|Jan 27, 2008, 10:31 PM|
30" Tiger Moth from 3mm "C" Foam
I finished this model in mid- December but I haven't had the occasion to snap any pics until today. Its pretty typical but has a few twists.
It is a 30" scaled-up version of the Micro Moth by chris3d. This is my third build of this model, the first in the original size, the second enlarged to 26" span. Both of those models were fantastic fliers, and I hope this one performs similarly.
The airframe is built entirely of 3mm "C" foam from balsapr.com, using my usual creased airfoil construction, but without the CF tube spar I usually incorporate into the leading edge. The flying and landing wires are tensioned, and provide a very stiff rigging. The wire itself is braided silk fishing line stripped from from an old fishing reel, and has worked very well on my other models. They are anchored to the top wing cabanes which are bamboo skewers that pierce a bulkhead in the fuse, and the "tank" in the middle of the top wing; at the lower wing root is a protruding music wire link that runs across the bottom of the wing to carry the flying wire tension load through the fuselage.
The landing gear are CF tubes, sandwiched between several layers of foam to set the splay angle. This gear is decidedly non-scale but has a clean appearance and seems durable. If I dork this model on maiden that will be where I start the rebuild.
The outboard ailerons are driven by a single Pico servo via pull-pull cable connected to bellcranks which drive the control surfaces via short music wire linkages. The pull-pull cable is a loop and features a small spring at the servo arm to maintain tension, and allow some stretch to compensate for wing flexure. It was easy to build, but setting the tension and zeroing the whole affair was a tedious, 3-beer process (ale, actually). The resulting control action is positive, allows a wide degree of deflection (I had to reduce throw mechanically, then again with my radio) and very nice, smooth movement. It centers perfectly.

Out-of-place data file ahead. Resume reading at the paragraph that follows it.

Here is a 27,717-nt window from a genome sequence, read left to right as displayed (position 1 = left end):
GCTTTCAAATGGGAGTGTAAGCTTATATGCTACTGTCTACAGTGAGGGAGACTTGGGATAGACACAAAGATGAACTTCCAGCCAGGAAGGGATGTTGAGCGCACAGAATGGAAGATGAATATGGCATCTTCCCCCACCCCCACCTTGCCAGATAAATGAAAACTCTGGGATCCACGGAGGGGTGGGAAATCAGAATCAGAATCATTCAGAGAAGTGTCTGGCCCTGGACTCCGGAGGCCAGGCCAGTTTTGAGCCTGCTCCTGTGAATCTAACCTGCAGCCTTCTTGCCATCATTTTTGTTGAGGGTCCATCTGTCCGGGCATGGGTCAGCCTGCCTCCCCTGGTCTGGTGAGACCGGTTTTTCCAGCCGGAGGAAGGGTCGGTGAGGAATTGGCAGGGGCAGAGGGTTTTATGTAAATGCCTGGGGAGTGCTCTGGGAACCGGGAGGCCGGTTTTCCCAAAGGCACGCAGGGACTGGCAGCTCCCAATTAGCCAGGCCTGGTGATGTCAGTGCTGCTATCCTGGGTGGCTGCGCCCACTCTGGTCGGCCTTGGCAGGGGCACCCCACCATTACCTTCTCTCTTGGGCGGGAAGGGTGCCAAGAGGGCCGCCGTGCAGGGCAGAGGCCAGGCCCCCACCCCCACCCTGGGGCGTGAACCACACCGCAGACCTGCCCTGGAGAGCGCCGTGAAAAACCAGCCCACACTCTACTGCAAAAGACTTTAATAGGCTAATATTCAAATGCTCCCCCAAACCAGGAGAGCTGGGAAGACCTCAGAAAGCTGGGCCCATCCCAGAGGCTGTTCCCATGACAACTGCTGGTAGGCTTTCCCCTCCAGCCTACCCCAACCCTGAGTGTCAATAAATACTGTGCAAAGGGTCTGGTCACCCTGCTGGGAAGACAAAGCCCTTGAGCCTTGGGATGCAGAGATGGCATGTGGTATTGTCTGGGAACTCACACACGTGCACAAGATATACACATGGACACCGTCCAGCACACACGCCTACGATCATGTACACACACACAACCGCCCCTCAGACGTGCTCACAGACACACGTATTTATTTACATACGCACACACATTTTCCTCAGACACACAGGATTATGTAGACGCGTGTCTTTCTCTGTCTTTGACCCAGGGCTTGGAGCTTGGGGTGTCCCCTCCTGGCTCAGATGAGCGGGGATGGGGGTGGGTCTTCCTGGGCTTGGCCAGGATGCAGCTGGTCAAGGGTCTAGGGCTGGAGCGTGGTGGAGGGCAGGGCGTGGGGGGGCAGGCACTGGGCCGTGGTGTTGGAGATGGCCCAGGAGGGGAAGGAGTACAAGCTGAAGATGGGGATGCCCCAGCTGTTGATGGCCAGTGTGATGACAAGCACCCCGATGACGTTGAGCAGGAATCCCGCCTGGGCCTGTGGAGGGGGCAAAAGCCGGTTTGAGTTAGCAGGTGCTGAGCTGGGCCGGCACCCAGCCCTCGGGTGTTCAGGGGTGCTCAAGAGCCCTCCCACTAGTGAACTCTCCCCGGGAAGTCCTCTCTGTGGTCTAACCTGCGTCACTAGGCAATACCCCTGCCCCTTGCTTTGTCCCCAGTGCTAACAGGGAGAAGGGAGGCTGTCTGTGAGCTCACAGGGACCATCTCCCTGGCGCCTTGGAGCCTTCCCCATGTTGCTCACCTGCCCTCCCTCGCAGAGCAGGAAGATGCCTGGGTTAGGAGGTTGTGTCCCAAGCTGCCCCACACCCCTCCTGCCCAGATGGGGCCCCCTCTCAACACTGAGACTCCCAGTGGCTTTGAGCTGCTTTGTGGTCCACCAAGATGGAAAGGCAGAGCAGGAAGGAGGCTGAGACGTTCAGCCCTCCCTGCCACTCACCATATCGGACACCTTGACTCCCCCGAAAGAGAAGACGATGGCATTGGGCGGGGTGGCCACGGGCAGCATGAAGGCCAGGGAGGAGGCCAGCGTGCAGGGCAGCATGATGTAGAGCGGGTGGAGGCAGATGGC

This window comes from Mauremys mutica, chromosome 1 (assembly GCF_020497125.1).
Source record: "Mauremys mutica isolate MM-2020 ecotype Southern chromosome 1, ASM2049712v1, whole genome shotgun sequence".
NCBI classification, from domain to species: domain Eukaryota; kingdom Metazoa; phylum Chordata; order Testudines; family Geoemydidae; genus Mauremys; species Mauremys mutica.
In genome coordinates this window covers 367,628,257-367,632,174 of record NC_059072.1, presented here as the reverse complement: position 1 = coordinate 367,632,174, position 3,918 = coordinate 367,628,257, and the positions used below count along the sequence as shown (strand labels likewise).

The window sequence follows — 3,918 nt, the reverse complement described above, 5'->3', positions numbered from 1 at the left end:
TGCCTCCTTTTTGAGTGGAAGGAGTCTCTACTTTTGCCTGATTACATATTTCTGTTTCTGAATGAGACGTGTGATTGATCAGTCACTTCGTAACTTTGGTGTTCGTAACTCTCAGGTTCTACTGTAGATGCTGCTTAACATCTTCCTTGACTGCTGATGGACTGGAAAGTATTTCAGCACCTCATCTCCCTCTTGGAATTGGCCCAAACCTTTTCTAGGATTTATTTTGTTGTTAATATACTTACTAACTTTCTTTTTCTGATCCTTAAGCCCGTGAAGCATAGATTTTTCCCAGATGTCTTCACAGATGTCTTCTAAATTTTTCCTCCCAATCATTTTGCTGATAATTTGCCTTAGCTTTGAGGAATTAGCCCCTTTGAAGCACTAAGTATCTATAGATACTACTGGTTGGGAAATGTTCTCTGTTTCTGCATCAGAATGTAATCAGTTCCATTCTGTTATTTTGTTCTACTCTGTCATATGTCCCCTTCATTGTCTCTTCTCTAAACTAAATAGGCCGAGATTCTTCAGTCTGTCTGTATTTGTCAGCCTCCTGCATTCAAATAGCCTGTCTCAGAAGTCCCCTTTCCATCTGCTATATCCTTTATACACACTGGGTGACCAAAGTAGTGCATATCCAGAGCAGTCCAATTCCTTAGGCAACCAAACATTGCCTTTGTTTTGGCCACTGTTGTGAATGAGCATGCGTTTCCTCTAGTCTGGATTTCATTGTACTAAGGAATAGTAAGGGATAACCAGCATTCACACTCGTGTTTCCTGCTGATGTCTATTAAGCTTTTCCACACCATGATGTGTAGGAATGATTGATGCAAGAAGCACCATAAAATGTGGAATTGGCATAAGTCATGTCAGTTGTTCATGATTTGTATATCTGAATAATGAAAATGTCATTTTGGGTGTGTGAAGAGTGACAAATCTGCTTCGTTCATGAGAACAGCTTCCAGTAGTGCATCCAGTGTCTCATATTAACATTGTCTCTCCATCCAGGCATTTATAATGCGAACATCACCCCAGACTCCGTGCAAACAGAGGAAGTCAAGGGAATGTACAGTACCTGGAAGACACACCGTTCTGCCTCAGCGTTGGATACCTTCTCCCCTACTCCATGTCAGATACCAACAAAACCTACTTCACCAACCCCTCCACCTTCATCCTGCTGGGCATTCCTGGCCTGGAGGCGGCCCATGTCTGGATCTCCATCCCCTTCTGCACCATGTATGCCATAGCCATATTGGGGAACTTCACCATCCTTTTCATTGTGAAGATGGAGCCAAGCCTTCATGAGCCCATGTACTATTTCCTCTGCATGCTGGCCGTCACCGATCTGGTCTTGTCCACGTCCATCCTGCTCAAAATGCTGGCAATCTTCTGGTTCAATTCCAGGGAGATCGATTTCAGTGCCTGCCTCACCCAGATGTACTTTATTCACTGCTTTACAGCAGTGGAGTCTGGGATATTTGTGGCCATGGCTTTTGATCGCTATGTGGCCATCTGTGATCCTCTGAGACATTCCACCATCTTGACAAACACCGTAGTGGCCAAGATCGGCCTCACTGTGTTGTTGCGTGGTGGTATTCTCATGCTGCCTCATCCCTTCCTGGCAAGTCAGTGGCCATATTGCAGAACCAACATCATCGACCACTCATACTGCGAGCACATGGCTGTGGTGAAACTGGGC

The paint job was airbrushed with water based craft paints from somewhere or other, 99 cents a bottle, I mixed the colors to approximate a scheme I saw online. The yellow is a lot darker than a cub yellow, I'm very happy with the finished product. I used cardstock to make crude masks for the faked camo pattern, and the vert. stab was hand painted (badly) using tape masks. The wing and fuselage roundels and lettering (RCGROUPS!) were made by laying down strips of shipping tape on waxed paper, then tracing some graphics I dew up in Rhino (easier for me than illustrator) and printed out 1:1. The roundels took a long time, but I am happy with the painted markings as opposed to stickers, vinyl, or whatever.
Other than that, its a pretty standard 4 channel setup, with DIY brushless outrunner from allerc.com, and an 8040 HD prop with aluminum spinner from United Hobbies.
Thats all I can remember. Oh yeah, it hasn't flown yet, its a shelf queen for now like the rest of my untested fleet. Im looking at May for her big debut. Unless maidening in May is unlucky (MAYDAY!)
|Sep 25, 2008, 06:30 AM|
Tiger Moth plans
Your Tiger Moth is amazing! Do you still have her? How is her flight, slow? Do you have plans to share with me?
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